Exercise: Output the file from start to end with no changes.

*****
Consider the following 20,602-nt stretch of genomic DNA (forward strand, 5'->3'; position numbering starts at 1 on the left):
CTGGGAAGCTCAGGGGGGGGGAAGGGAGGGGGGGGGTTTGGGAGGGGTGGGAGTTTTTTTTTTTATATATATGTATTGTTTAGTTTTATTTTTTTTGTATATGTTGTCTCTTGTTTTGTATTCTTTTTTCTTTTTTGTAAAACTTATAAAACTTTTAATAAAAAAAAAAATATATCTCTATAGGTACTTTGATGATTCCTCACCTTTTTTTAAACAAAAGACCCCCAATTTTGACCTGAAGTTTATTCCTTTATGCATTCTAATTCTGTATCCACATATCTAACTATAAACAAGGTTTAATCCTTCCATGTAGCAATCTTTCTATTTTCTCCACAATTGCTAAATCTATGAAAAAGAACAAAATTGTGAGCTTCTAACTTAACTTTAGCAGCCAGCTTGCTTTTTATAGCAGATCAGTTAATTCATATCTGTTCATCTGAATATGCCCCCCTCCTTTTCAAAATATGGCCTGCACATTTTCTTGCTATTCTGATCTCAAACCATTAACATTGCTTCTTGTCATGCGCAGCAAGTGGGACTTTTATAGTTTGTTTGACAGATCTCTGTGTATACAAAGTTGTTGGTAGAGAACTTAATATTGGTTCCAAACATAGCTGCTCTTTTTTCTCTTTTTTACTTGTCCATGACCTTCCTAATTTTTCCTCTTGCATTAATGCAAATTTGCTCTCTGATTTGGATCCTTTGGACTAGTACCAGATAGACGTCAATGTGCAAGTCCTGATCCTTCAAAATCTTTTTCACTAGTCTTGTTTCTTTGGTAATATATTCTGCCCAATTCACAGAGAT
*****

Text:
Consider the following 20,602-nt stretch of genomic DNA (forward strand, 5'->3'; position numbering starts at 1 on the left):
CTGGGAAGCTCAGGGGGGGGGAAGGGAGGGGGGGGGTTTGGGAGGGGTGGGAGTTTTTTTTTTTATATATATGTATTGTTTAGTTTTATTTTTTTTGTATATGTTGTCTCTTGTTTTGTATTCTTTTTTCTTTTTTGTAAAACTTATAAAACTTTTAATAAAAAAAAAAATATATCTCTATAGGTACTTTGATGATTCCTCACCTTTTTTTAAACAAAAGACCCCCAATTTTGACCTGAAGTTTATTCCTTTATGCATTCTAATTCTGTATCCACATATCTAACTATAAACAAGGTTTAATCCTTCCATGTAGCAATCTTTCTATTTTCTCCACAATTGCTAAATCTATGAAAAAGAACAAAATTGTGAGCTTCTAACTTAACTTTAGCAGCCAGCTTGCTTTTTATAGCAGATCAGTTAATTCATATCTGTTCATCTGAATATGCCCCCCTCCTTTTCAAAATATGGCCTGCACATTTTCTTGCTATTCTGATCTCAAACCATTAACATTGCTTCTTGTCATGCGCAGCAAGTGGGACTTTTATAGTTTGTTTGACAGATCTCTGTGTATACAAAGTTGTTGGTAGAGAACTTAATATTGGTTCCAAACATAGCTGCTCTTTTTTCTCTTTTTTACTTGTCCATGACCTTCCTAATTTTTCCTCTTGCATTAATGCAAATTTGCTCTCTGATTTGGATCCTTTGGACTAGTACCAGATAGACGTCAATGTGCAAGTCCTGATCCTTCAAAATCTTTTTCACTAGTCTTGTTTCTTTGGTAATATATTCTGCCCAATTCACAGAGAT